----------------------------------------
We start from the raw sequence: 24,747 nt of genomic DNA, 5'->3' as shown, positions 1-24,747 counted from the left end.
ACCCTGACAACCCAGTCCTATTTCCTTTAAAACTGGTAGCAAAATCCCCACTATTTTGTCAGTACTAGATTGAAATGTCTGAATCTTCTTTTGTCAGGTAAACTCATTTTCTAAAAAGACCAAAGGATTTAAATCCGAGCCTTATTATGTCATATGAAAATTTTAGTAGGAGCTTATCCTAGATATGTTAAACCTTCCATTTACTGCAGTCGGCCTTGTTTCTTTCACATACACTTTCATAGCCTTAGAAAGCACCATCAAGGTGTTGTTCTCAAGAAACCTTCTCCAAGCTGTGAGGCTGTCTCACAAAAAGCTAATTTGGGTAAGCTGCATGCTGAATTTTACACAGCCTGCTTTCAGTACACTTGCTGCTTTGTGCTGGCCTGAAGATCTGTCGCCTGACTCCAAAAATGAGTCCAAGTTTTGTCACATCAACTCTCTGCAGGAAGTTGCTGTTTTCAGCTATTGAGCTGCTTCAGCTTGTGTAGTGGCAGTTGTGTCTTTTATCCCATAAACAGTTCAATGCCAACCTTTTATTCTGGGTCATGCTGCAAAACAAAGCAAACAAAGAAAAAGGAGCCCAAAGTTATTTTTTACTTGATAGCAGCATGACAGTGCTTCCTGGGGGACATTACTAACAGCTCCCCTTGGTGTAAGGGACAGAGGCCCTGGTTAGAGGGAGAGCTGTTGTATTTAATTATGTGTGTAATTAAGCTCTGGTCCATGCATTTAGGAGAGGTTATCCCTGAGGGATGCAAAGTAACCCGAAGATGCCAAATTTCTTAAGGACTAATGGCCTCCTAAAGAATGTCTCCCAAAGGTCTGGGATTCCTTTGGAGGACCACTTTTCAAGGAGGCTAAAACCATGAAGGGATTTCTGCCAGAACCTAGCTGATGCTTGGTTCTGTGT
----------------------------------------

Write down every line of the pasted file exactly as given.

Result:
We start from the raw sequence: 24,747 nt of genomic DNA, 5'->3' as shown, positions 1-24,747 counted from the left end.
ACCCTGACAACCCAGTCCTATTTCCTTTAAAACTGGTAGCAAAATCCCCACTATTTTGTCAGTACTAGATTGAAATGTCTGAATCTTCTTTTGTCAGGTAAACTCATTTTCTAAAAAGACCAAAGGATTTAAATCCGAGCCTTATTATGTCATATGAAAATTTTAGTAGGAGCTTATCCTAGATATGTTAAACCTTCCATTTACTGCAGTCGGCCTTGTTTCTTTCACATACACTTTCATAGCCTTAGAAAGCACCATCAAGGTGTTGTTCTCAAGAAACCTTCTCCAAGCTGTGAGGCTGTCTCACAAAAAGCTAATTTGGGTAAGCTGCATGCTGAATTTTACACAGCCTGCTTTCAGTACACTTGCTGCTTTGTGCTGGCCTGAAGATCTGTCGCCTGACTCCAAAAATGAGTCCAAGTTTTGTCACATCAACTCTCTGCAGGAAGTTGCTGTTTTCAGCTATTGAGCTGCTTCAGCTTGTGTAGTGGCAGTTGTGTCTTTTATCCCATAAACAGTTCAATGCCAACCTTTTATTCTGGGTCATGCTGCAAAACAAAGCAAACAAAGAAAAAGGAGCCCAAAGTTATTTTTTACTTGATAGCAGCATGACAGTGCTTCCTGGGGGACATTACTAACAGCTCCCCTTGGTGTAAGGGACAGAGGCCCTGGTTAGAGGGAGAGCTGTTGTATTTAATTATGTGTGTAATTAAGCTCTGGTCCATGCATTTAGGAGAGGTTATCCCTGAGGGATGCAAAGTAACCCGAAGATGCCAAATTTCTTAAGGACTAATGGCCTCCTAAAGAATGTCTCCCAAAGGTCTGGGATTCCTTTGGAGGACCACTTTTCAAGGAGGCTAAAACCATGAAGGGATTTCTGCCAGAACCTAGCTGATGCTTGGTTCTGTGT